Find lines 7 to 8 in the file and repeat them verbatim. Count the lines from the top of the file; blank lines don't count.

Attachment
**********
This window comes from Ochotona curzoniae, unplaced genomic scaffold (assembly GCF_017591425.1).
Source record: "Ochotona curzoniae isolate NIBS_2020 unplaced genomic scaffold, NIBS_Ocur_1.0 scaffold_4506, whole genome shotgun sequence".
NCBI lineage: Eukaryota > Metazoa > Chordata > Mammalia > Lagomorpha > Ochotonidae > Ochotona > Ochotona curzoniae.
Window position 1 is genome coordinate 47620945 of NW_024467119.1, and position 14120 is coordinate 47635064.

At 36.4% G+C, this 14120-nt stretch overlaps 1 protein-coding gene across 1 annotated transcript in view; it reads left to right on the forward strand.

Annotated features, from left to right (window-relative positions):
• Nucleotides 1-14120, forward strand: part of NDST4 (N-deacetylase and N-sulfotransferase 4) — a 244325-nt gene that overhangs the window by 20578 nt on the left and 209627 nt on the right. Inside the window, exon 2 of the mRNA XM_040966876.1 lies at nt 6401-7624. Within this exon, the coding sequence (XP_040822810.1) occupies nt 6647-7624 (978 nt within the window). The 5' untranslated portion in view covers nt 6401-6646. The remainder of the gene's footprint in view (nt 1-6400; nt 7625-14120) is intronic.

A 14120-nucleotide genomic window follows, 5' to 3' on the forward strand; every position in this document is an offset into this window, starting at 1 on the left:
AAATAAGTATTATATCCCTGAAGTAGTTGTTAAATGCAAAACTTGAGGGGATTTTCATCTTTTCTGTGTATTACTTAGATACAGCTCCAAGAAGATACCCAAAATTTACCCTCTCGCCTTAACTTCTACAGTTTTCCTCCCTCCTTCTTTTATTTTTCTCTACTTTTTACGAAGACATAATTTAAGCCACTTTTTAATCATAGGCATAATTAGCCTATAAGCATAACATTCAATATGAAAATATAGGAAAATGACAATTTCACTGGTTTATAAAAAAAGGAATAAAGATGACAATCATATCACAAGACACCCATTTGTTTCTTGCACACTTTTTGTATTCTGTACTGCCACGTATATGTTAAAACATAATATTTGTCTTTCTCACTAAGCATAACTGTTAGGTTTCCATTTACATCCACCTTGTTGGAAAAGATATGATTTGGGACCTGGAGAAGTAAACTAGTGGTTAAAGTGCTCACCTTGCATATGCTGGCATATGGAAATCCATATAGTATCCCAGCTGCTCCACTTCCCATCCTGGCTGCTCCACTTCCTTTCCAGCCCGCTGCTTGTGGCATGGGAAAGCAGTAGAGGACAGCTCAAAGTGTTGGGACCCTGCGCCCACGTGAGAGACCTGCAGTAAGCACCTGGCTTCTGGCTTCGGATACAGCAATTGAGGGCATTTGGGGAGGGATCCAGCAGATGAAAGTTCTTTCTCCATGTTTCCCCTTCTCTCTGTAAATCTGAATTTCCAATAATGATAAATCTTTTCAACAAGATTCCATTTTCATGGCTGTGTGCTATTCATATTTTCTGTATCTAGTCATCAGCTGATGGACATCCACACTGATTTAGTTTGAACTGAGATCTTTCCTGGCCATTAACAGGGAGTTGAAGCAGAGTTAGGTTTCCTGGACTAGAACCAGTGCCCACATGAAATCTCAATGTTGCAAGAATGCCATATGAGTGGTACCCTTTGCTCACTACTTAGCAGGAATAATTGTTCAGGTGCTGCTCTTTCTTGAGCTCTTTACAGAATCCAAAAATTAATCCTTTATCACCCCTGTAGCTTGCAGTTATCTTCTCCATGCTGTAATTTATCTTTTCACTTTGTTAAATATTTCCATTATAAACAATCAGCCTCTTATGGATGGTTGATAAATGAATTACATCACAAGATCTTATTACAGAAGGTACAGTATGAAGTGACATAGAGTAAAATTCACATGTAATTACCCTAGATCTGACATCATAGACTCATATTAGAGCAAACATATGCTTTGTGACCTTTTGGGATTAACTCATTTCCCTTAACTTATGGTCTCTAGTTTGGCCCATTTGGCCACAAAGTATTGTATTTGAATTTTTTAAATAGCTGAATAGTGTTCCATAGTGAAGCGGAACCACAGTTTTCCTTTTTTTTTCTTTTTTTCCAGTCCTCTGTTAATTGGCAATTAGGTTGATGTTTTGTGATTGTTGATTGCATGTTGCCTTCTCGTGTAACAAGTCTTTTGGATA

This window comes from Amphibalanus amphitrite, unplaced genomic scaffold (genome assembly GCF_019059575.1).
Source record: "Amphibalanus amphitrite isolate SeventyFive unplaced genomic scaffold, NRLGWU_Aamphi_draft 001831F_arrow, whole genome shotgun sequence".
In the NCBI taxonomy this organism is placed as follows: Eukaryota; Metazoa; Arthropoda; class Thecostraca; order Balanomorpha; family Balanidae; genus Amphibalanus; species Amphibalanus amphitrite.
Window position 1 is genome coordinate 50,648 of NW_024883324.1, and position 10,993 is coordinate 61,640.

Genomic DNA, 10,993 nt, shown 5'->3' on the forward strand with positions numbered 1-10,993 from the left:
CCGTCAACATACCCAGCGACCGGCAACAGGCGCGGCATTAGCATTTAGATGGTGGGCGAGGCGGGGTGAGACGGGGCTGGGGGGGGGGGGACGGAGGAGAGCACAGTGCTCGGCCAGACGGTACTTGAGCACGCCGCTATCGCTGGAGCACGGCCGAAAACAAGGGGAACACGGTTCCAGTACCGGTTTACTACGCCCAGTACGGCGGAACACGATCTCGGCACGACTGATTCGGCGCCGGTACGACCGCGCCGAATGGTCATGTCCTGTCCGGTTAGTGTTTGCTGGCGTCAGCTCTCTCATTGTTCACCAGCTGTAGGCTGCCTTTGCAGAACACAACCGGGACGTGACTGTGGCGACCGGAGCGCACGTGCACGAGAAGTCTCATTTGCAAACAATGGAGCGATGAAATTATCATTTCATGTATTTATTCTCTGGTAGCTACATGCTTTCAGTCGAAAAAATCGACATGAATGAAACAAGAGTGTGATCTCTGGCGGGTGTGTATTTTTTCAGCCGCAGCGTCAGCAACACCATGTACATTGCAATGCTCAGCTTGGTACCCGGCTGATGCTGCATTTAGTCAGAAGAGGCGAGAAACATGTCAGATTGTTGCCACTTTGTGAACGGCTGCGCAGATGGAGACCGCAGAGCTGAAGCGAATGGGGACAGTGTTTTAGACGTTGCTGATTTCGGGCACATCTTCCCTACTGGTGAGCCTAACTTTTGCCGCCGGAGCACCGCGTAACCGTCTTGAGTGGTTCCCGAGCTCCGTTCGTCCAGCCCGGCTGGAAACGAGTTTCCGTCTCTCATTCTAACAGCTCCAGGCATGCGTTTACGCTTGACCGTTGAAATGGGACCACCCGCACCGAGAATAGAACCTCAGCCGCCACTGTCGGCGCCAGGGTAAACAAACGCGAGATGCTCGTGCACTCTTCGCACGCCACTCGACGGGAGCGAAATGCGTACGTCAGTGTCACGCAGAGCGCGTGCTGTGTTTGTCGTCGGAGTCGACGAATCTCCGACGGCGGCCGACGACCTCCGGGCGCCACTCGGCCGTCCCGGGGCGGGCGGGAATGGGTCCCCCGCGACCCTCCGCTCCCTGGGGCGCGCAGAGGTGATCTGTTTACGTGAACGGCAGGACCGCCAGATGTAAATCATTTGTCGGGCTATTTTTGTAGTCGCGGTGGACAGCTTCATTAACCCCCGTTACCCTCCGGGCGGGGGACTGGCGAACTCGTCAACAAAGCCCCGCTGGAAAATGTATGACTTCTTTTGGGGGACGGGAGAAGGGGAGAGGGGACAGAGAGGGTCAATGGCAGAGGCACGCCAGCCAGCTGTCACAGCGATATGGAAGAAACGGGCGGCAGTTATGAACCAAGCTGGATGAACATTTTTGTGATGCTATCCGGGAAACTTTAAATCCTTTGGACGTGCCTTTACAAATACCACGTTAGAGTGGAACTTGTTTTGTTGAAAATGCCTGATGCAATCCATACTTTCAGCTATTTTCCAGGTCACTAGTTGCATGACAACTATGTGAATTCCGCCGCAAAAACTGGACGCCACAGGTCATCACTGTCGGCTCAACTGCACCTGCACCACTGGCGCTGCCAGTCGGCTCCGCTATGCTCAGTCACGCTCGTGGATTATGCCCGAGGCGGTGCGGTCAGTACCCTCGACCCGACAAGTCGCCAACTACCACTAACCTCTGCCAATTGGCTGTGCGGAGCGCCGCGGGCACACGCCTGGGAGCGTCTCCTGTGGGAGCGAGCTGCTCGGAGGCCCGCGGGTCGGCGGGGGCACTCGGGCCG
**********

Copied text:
• Nucleotides 1-14120, forward strand: part of NDST4 (N-deacetylase and N-sulfotransferase 4) — a 244325-nt gene that overhangs the window by 20578 nt on the left and 209627 nt on the right. Inside the window, exon 2 of the mRNA XM_040966876.1 lies at nt 6401-7624. Within this exon, the coding sequence (XP_040822810.1) occupies nt 6647-7624 (978 nt within the window). The 5' untranslated portion in view covers nt 6401-6646. The remainder of the gene's footprint in view (nt 1-6400; nt 7625-14120) is intronic.

A 14120-nucleotide genomic window follows, 5' to 3' on the forward strand; every position in this document is an offset into this window, starting at 1 on the left: